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Canton Prepares to Launch Its Needle-Exhange Program

Akron officials say carfentanil -- a powerful sedative commonly used on elephants -- is part of the reason the city and surrounding areas have seen more than 90 overdoses since July 5.
Akron officials say carfentanil -- a powerful sedative commonly used on elephants -- is part of the reason the city and surrounding areas have seen more than 90 overdoses since July 5.

Canton is holding its first needle exchange later this month. WKSU’s Phil de Oliveira reports the program lets people who use injected drugs swap their used needles for clean ones.

Project SWAP (Stark-Wide Approach to Prevention) was created in response to a rise in hepatitis C cases in the area, and a HIV outbreak two years ago among drug users in neighboring Indiana.

The primary goal of the program is to prevent the spread of infectious diseases by getting contaminated needles off the streets. It also gives referrals to treatment and counseling services.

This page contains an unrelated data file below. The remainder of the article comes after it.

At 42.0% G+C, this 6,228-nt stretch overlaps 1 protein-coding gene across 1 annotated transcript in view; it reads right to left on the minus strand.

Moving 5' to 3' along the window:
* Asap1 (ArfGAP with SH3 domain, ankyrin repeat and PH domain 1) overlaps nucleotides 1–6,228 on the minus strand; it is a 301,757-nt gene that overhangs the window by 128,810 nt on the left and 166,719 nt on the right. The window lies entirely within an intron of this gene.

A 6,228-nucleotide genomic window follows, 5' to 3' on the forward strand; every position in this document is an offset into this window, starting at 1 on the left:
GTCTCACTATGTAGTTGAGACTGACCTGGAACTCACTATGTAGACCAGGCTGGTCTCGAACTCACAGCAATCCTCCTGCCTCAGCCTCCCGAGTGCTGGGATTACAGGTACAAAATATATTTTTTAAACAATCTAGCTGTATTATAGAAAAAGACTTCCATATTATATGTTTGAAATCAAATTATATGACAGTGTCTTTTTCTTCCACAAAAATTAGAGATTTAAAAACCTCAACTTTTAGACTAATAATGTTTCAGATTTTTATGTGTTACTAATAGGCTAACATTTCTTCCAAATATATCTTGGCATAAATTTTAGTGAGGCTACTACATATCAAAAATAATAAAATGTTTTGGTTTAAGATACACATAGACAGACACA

Canton Board of Health Nursing Director Diane Thompson says people who show up without a used needle can still participate, but in a limited way.

“We may distribute syringes to individuals who don’t have [them], but we would only do that as a one-time courtesy," Thompson says.

Thompson says studies of needle-exchange programs indicate they do not increase drug use in communities they serve.

“Studies that have been done on this program indicate that there are more positive outcomes," she says. "This is an evidence-based program, it is supported by the Centers for Disease Control and Prevention and it’s been proven that it does not encourage drug use.”

Needle exchanges will be held weekly at the Canton Health Department starting on Friday, June 23.

Correction:  This article originally contained a link to the North American Syringe Exchange Network which incorrectly lists the hours for Project Swap in Canton.  The actual hours are 2-4pm on Fridays.

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